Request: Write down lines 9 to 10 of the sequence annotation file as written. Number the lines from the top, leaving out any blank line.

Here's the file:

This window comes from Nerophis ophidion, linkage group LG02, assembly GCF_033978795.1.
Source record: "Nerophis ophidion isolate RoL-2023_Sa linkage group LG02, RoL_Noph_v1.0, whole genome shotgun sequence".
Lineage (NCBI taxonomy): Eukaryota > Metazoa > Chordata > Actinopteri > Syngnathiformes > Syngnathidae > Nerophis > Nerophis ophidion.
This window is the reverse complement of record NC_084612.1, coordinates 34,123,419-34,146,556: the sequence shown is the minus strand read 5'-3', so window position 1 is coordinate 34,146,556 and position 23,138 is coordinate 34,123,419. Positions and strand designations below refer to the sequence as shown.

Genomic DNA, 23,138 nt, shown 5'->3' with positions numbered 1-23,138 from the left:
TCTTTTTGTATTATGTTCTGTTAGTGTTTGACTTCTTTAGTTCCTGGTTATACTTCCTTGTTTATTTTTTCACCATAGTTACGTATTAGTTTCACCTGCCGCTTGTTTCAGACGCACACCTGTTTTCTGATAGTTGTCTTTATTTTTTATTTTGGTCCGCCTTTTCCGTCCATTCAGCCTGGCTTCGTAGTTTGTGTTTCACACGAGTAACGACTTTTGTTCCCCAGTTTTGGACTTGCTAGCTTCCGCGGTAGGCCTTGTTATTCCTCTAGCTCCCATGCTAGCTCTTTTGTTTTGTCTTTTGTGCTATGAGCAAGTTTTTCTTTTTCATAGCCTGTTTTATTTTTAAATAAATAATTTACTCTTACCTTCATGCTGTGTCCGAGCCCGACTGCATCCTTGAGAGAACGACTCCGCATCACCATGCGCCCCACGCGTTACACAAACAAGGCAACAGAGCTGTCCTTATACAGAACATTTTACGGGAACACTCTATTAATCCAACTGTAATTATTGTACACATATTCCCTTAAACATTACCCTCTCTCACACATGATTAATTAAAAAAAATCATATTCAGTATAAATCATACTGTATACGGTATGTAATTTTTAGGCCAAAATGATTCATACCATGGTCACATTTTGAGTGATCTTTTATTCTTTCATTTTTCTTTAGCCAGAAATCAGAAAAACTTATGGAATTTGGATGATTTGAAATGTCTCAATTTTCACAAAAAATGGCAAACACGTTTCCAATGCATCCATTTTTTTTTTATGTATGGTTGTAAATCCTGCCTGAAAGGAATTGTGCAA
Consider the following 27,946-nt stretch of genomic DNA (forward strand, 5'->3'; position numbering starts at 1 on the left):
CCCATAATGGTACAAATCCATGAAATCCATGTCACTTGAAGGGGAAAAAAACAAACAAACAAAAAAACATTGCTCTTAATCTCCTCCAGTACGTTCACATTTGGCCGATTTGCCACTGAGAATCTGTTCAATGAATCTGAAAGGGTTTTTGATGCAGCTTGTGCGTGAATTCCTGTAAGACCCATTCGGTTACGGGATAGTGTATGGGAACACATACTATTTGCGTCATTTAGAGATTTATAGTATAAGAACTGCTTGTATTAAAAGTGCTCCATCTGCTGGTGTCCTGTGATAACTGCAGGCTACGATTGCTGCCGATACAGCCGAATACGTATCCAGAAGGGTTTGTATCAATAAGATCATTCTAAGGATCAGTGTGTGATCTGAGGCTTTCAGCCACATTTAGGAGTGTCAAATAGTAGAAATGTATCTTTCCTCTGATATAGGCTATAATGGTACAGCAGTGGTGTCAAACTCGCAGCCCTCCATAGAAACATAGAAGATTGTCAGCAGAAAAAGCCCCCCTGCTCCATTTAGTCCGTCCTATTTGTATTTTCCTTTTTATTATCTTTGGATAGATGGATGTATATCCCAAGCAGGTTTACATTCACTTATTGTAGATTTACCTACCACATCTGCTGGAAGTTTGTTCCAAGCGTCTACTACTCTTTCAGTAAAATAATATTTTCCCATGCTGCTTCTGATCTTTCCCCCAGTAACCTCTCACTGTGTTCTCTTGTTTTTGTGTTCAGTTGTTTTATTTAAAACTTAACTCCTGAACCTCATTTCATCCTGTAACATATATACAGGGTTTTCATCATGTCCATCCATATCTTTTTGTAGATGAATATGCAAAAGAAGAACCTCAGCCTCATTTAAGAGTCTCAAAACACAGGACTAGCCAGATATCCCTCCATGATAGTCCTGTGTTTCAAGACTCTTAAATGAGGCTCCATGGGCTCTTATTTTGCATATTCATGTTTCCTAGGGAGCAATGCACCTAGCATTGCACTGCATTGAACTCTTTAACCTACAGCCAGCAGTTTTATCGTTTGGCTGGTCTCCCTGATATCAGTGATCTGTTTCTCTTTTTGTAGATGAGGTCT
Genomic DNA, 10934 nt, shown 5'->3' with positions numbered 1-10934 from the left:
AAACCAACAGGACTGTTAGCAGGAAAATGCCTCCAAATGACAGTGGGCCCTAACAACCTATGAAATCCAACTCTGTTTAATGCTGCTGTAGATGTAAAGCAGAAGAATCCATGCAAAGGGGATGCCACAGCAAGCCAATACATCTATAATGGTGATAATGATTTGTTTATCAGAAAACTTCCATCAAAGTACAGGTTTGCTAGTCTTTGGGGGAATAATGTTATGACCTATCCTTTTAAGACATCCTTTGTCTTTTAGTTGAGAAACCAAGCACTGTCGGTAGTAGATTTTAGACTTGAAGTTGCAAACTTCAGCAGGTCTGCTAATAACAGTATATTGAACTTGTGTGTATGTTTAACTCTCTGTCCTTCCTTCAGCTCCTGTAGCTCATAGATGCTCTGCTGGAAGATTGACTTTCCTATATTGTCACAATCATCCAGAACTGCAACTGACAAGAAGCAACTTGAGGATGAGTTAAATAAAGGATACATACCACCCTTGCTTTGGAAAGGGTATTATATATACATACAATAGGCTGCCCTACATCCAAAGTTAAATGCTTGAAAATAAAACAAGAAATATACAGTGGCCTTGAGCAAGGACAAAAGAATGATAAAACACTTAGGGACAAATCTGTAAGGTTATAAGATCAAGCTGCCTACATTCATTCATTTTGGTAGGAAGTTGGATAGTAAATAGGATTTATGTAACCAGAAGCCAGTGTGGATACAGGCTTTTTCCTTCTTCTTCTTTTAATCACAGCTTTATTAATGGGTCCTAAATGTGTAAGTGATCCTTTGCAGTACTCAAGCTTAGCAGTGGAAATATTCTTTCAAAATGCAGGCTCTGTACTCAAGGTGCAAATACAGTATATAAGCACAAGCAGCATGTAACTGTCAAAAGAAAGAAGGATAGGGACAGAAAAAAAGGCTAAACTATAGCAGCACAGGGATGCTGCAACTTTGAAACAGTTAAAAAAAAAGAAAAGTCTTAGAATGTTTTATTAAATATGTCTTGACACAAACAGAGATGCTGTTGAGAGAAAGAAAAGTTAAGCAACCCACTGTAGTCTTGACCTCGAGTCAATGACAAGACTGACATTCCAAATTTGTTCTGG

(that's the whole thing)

Genomic DNA, 10934 nt, shown 5'->3' with positions numbered 1-10934 from the left:
AAACCAACAGGACTGTTAGCAGGAAAATGCCTCCAAATGACAGTGGGCCCTAACAACCTATGAAATCCAACTCTGTTTAATGCTGCTGTAGATGTAAAGCAGAAGAATCCATGCAAAGGGGATGCCACAGCAAGCCAATACATCTATAATGGTGATAATGATTTGTTTATCAGAAAACTTCCATCAAAGTACAGGTTTGCTAGTCTTTGGGGGAATAATGTTATGACCTATCCTTTTAAGACATCCTTTGTCTTTTAGTTGAGAAACCAAGCACTGTCGGTAGTAGATTTTAGACTTGAAGTTGCAAACTTCAGCAGGTCTGCTAATAACAGTATATTGAACTTGTGTGTATGTTTAACTCTCTGTCCTTCCTTCAGCTCCTGTAGCTCATAGATGCTCTGCTGGAAGATTGACTTTCCTATATTGTCACAATCATCCAGAACTGCAACTGACAAGAAGCAACTTGAGGATGAGTTAAATAAAGGATACATACCACCCTTGCTTTGGAAAGGGTATTATATATACATACAATAGGCTGCCCTACATCCAAAGTTAAATGCTTGAAAATAAAACAAGAAATATACAGTGGCCTTGAGCAAGGACAAAAGAATGATAAAACACTTAGGGACAAATCTGTAAGGTTATAAGATCAAGCTGCCTACATTCATTCATTTTGGTAGGAAGTTGGATAGTAAATAGGATTTATGTAACCAGAAGCCAGTGTGGATACAGGCTTTTTCCTTCTTCTTCTTTTAATCACAGCTTTATTAATGGGTCCTAAATGTGTAAGTGATCCTTTGCAGTACTCAAGCTTAGCAGTGGAAATATTCTTTCAAAATGCAGGCTCTGTACTCAAGGTGCAAATACAGTATATAAGCACAAGCAGCATGTAACTGTCAAAAGAAAGAAGGATAGGGACAGAAAAAAAGGCTAAACTATAGCAGCACAGGGATGCTGCAACTTTGAAACAGTTAAAAAAAAAGAAAAGTCTTAGAATGTTTTATTAAATATGTCTTGACACAAACAGAGATGCTGTTGAGAGAAAGAAAAGTTAAGCAACCCACTGTAGTCTTGACCTCGAGTCAATGACAAGACTGACATTCCAAATTTGTTCTGG